jumbo coturnix quail

Jumbo Coturnix Quail: Care & Breeding

I have been raising jumbo Coturnix quail for years and I have come to love this breed of quail. I appreciate the docile and friendly nature of jumbo Coturnix quail (when raised by hand), as well as their hardiness and ease of care. They are a great bird to raise, whether you’re looking for eggs or meat. I have found that I can easily keep jumbo quail in a variety of housing arrangements, from a small aviary to a large outdoor pen. Some don’t like the sounds the roosters make, but I have always enjoyed the sights and sounds of my jumbo Coturnix quail and have come to appreciate the breed as a whole.

Jumbo Coturnix quail vs regular Coturnix quail

The key difference between regular and jumbo varieties of Coturnix quail is in their weight. A regular Coturnix quail weighs about 5 ounces, while Jumbo Coturnix quail can weigh up to 14 ounces. Jumbo quail are larger than regular quail, and are specifically bred for size. Jumbo quail can be used for meat production and are great egg layers as well. Jumbos are ready to be processed for meat at 8 weeks, just like regular varieties of Coturnix quail. Overall, they are hardy birds that I like to keep.

Advertisement

Jumbo Coturnix quail are known to be friendly and quite social if you carefully raise them by hand, and they are easy to handle. Beware though, they can be a little easy to spook and are flighty, making them hard to catch if they escape. At the core of the issue though, their larger size makes them a great choice for those who want to raise quail for meat production.

Advertisement

How many eggs does a jumbo Coturnix quail lay?

quail eggs

Jumbo Coturnix quail are a great option for people looking to maximize quail egg production in their quail flock. These birds are larger than their regular-sized counterparts, but they lay approximately the same number of eggs each year. Jumbo quail will lay an average of 300 eggs in their first year, and 150 eggs in their second year. Typically, these quail have a lifespan of 2 years, but if they make it into their third year, they aren’t likely to lay many eggs at all.

Advertisement

So even though they’re much larger than regular quail, they are still a great choice for those looking to maximize egg production in their flock. And personally, I think that jumbo Coturnix quail are easier to handle due to their larger size. They don’t fly quite as well as regular sized quail, which makes them easier to catch if they escape.

Advertisement

Problems with jumbo quail

Jumbo coturnix quail are pretty hardy and don’t run into a lot of health issues that some meat chickens do, like excessive weight causing health problems, but Eegg binding is one of the biggest problems I’ve encountered. Egg binding occurs when a quail’s egg gets stuck in the oviduct and cannot be laid. This can be caused by a number of things, including excessive protein in the feed, a genetic predisposition, or an egg that is too large for the bird to pass.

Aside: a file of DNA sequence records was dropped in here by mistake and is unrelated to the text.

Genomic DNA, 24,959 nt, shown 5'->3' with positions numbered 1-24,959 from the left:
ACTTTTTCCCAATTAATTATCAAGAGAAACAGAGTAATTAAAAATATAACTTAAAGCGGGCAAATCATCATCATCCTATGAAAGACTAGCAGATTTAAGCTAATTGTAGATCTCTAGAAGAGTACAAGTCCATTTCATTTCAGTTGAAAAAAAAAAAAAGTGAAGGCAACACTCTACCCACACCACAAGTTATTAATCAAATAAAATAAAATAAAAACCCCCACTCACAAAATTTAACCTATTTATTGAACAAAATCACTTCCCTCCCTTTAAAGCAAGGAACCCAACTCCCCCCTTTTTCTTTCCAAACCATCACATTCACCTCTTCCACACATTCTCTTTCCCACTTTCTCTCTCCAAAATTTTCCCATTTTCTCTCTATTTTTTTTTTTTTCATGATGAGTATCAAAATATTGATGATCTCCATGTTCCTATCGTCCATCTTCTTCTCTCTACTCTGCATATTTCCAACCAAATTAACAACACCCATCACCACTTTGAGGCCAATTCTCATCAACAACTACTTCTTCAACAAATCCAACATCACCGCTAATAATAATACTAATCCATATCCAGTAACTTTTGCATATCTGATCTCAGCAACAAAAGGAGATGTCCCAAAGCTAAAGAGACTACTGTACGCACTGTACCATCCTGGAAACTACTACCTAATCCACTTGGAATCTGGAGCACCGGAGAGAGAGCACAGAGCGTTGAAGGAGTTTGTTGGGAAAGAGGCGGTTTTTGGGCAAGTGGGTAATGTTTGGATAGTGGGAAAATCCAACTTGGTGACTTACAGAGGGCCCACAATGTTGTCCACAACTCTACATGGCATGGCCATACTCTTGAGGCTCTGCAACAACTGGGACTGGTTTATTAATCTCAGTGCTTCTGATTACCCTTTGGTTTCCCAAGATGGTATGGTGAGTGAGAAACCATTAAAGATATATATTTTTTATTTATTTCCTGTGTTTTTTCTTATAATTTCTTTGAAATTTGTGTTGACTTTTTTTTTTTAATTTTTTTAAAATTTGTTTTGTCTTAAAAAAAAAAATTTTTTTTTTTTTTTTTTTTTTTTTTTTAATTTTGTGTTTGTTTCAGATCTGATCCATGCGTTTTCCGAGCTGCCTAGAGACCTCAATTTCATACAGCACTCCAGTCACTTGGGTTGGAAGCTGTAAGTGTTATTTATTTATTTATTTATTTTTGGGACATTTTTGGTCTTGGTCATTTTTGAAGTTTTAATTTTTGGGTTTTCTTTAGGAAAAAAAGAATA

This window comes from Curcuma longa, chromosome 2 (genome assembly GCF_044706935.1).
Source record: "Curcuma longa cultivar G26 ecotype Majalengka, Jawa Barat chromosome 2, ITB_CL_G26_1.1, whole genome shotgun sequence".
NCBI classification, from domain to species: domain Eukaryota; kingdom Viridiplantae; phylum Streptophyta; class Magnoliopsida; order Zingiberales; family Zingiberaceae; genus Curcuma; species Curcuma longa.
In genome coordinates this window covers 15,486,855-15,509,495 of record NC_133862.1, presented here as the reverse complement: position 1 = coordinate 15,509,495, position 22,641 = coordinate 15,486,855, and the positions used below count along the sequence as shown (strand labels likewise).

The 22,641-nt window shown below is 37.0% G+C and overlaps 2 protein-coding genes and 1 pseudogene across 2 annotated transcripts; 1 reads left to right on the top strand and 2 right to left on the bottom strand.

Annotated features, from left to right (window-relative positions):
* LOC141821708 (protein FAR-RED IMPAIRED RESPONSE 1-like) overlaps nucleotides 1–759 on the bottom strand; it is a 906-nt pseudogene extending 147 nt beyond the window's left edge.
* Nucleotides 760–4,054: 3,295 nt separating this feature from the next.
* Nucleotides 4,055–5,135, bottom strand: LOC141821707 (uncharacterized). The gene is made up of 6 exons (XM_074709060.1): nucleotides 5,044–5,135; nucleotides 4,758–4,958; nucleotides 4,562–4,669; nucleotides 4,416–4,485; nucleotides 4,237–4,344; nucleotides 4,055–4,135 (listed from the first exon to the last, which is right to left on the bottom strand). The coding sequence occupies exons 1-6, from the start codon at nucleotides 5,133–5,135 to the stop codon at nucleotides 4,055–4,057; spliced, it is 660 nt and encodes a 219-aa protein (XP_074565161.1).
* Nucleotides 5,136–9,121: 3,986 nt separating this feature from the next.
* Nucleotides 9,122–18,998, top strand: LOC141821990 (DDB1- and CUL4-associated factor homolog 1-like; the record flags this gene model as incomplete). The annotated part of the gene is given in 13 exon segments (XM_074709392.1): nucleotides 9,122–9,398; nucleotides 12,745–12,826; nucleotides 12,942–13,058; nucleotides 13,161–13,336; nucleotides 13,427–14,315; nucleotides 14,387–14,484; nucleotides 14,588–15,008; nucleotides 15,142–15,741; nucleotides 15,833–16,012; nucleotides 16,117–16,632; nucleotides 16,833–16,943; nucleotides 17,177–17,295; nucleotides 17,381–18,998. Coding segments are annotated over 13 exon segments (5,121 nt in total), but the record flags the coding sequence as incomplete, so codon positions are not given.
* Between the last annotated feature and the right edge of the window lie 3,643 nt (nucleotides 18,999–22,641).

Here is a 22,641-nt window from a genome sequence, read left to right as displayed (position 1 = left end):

Advertisement

It can be fatal for the quail if it is not treated in time, as the egg can block the oviduct and cause infection or sepsis. Taking preventive measures such as providing plenty of calcium in the diet, not overloading them with protein, and making sure the quail have enough space to move around can help reduce the risk of egg binding.

Advertisement

Where to buy fertile jumbo Coturnix quail eggs

Finding fertile jumbo coturnix quail eggs can be a tricky task, as they are not always readily available at local farms and on Craigslist. And when you do buy fertile eggs from local farms and quail keepers, it can be hard to know for sure if what you’re getting is the jumbo variety. My recommendation is to purchase eggs from a vetted hatchery. It really is the best and only way to ensure that you’re really getting the jumbo variety. Hatcheries have the resources and experience to properly identify and select jumbo quail to breed to ensure that you’re getting the largest quail.

Advertisement

Breeding your own jumbo quail

Incubating and hatching your own jumbo quail is relatively easy. It only takes about 18 days for them to hatch, which is pretty fast as far as hatching poultry is concerned. I’ve written a thorough article about how to hatch Coturnix quail if you’d like to learn more about the process. However, it is important to ensure that you are breeding only the largest jumbo hens and roosters. If you do not select your birds carefully, you may find that the jumbo genes will be bred out of them resulting in more normal-sized quail. To ensure that you maintain the size and quality of your quail, it is important to carefully select the biggest birds when breeding and to monitor each hatchling to ensure that they are growing and thriving. With the right care, you can breed and hatch nice big jumbo quail without having to rely on a hatchery for eggs.

Advertisement
Thomas Nelson
Gardening Expert
Hi! I'm Thomas, one of the founders of The Garden Magazine. I come from a long line of gardeners who used the art of gardening as a way to live long, healthy lives. I'm here to share my knowledge of gardening with the world!
Advertisement